Knoxville Smokies owner/GM Jeremiah Mills has a fever. And the only prescription is more trades. The man is constantly working the phones and sending emails, looking for ways to improve his team, looking for ways to keep things fresh, sometimes looking for deals just to satisfy his pathological need to trade. Mills isn’t afraid to make a big deal if he thinks it will make his team better. And once he decides he wants a player, he stops at nothing until that player is his.
Those two tendencies came together in a major trade between the Smokies and the Salt Lake Samurai. Knoxville shipped out their former ace, Grant Fore, along with minor-leaguers Matthew Weigel and Norman Sater, to Salt Lake in exchange for relievers Oliver Jones and Rick Wilkins and prospect Jose Mariata.
“I feel like we have a strong team,” said Mills, “but there’s always room to improve. And you never know what kind of deals are out there unless you ask. That’s why I’m always asking.”
The Smokies are currently in hot pursuit of the Jackson Hammerheads atop the East, and one weakness that Mills has identified in his team is the bullpen. After a promising start, the relief corps has faltered in recent weeks. Mills is hoping that Wilkins and Jones can provide the Knoxville pen with some badly needed depth and strength.
Wilkins, a 31-year-old righty, is on his third stop of the season. He opened the year with the Silver City Outlaws, but landed in manager John Jarha’s doghouse after a particularly poor outing. Last month, the Outlaws shipped him to Salt Lake in exchange for reliever Cliff Humphrey. After feeling he never got a fair shake in Silver City, Wilkins thrived in Salt Lake. In 11 appearances, Wilkins posted a 3.71 ERA and compiled a 12-3 strikeout-to-walk ratio.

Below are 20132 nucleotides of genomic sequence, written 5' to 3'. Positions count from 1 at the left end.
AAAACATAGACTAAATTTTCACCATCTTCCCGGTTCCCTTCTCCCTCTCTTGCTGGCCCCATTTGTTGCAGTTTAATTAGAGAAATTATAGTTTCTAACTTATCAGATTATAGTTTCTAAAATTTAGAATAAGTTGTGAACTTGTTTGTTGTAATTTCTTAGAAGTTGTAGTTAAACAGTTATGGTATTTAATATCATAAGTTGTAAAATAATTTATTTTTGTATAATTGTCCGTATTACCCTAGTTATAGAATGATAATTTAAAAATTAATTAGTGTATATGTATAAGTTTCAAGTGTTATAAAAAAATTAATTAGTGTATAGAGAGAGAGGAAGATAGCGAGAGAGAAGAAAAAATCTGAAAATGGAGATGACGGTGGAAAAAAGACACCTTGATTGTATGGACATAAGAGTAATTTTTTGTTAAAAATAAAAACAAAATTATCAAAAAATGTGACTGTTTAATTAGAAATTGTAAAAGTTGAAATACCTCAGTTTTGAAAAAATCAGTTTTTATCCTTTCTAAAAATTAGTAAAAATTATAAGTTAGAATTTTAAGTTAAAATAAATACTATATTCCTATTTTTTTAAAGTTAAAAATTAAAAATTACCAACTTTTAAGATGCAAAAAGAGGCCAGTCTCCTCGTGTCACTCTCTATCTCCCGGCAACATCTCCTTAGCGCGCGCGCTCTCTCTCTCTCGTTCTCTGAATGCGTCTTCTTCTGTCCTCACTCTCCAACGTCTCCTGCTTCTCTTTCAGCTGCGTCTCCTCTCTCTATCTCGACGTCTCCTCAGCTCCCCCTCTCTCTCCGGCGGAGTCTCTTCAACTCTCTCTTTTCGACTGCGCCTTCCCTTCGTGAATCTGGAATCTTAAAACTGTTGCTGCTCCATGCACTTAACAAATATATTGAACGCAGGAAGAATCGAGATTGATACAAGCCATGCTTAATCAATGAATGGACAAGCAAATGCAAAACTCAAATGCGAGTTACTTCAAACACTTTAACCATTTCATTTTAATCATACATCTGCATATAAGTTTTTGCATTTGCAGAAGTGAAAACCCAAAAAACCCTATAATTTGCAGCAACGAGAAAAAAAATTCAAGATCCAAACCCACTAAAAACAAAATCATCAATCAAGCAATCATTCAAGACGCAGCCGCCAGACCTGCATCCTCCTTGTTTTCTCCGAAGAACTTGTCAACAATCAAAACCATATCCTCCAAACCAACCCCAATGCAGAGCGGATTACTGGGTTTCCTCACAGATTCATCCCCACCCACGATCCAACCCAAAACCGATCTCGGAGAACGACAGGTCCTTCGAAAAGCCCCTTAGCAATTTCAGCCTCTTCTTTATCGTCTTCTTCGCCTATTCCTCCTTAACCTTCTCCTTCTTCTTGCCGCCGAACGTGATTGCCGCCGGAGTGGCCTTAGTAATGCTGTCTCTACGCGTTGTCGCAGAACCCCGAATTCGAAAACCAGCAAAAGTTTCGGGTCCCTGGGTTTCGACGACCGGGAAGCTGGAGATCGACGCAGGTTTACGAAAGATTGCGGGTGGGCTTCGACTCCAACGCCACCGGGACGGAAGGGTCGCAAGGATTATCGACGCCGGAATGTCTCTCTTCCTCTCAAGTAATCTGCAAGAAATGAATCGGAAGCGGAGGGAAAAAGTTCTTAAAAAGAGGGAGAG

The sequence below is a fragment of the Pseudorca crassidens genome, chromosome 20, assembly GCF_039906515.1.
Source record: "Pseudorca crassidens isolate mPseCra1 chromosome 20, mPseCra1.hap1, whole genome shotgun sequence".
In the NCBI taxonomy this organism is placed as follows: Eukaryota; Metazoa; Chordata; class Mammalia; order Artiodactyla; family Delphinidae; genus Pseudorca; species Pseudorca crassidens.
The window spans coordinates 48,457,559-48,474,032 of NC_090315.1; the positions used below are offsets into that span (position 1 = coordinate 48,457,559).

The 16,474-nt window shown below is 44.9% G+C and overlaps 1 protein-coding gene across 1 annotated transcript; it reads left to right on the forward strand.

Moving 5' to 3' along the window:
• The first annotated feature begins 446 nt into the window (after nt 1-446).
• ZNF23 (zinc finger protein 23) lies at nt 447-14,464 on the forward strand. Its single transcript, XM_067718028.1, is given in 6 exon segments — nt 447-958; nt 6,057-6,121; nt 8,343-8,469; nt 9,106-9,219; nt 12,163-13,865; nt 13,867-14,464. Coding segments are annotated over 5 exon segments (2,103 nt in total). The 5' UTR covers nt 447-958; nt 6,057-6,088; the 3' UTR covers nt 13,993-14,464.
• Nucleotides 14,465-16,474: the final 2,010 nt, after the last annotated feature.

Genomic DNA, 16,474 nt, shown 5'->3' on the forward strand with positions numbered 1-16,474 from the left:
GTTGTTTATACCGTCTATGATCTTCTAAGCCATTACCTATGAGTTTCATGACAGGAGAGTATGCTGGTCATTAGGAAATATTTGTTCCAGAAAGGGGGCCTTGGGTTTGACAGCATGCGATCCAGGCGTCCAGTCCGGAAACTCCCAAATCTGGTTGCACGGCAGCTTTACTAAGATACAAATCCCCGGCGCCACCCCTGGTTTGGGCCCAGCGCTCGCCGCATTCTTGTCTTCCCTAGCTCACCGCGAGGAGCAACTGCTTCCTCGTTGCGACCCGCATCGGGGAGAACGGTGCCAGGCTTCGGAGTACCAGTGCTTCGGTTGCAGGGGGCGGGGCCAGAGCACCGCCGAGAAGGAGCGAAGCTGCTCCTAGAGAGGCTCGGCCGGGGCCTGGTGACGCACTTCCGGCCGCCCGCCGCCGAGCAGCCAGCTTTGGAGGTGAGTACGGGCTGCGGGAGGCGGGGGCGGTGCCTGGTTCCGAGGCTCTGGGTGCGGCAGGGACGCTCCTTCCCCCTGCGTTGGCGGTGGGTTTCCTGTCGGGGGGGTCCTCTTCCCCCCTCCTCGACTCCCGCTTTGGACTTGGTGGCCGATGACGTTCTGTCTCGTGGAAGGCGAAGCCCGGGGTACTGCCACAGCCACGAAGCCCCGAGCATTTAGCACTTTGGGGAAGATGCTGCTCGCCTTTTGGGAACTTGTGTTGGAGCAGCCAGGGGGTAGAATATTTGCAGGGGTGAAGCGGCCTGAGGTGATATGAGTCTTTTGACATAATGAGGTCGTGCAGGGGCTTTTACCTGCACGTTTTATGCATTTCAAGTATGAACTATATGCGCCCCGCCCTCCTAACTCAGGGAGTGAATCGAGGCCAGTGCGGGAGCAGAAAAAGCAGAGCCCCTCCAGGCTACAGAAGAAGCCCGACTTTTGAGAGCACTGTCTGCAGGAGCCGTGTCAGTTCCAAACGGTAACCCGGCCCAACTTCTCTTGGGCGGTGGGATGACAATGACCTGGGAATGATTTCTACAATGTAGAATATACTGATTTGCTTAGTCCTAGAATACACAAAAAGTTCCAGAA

“I’m thankful to the Samurai organization for giving mt the chance to prove myself,” said Wilkins. “I was gathering dust [in Silver City], and it felt like I might wither away. The Samurai let me do what I do best. Every player want s to compete for a championship, and I’m glad I’ll get to do that with the Smokies. But I’ll always remember my time here.”
The versatile, rubber-armed Wilkins could fill a number of roles in the Knoxville bullpen. He is likely to get a number of late-inning opportunities, complementing or possibly even supplanting Sheldon Follis as the team’s primary setup man. He may also provide some long relief, taking some of the pressure off of Jerry Tile.
Jones, a 19-year-old lefty, has less promising stats than Wilkins. In 22 appearances with the Samurai, Jones compiled an 0-3 record and a 6.89 ERA. He has struggled quite a bit with his control, allowing 25 walks against only 12 strikeouts. But he started the season in promising fashion before hi numbers nosedived, and many analysts attribute his swoon to overwork.
“[The Samurai] were riding him like a rented mule,” said one scout of Jones. “God bless the kid, he kept going out there and never complained. But someone needed to rescue him before his arm fell off.”
The Knoxville bullpen has only one incumbent southpaw, Tobias Dennis, who has also struggled recently. The Smokies front office hopes that the two can split opportunities and take some of the pressure off of each other.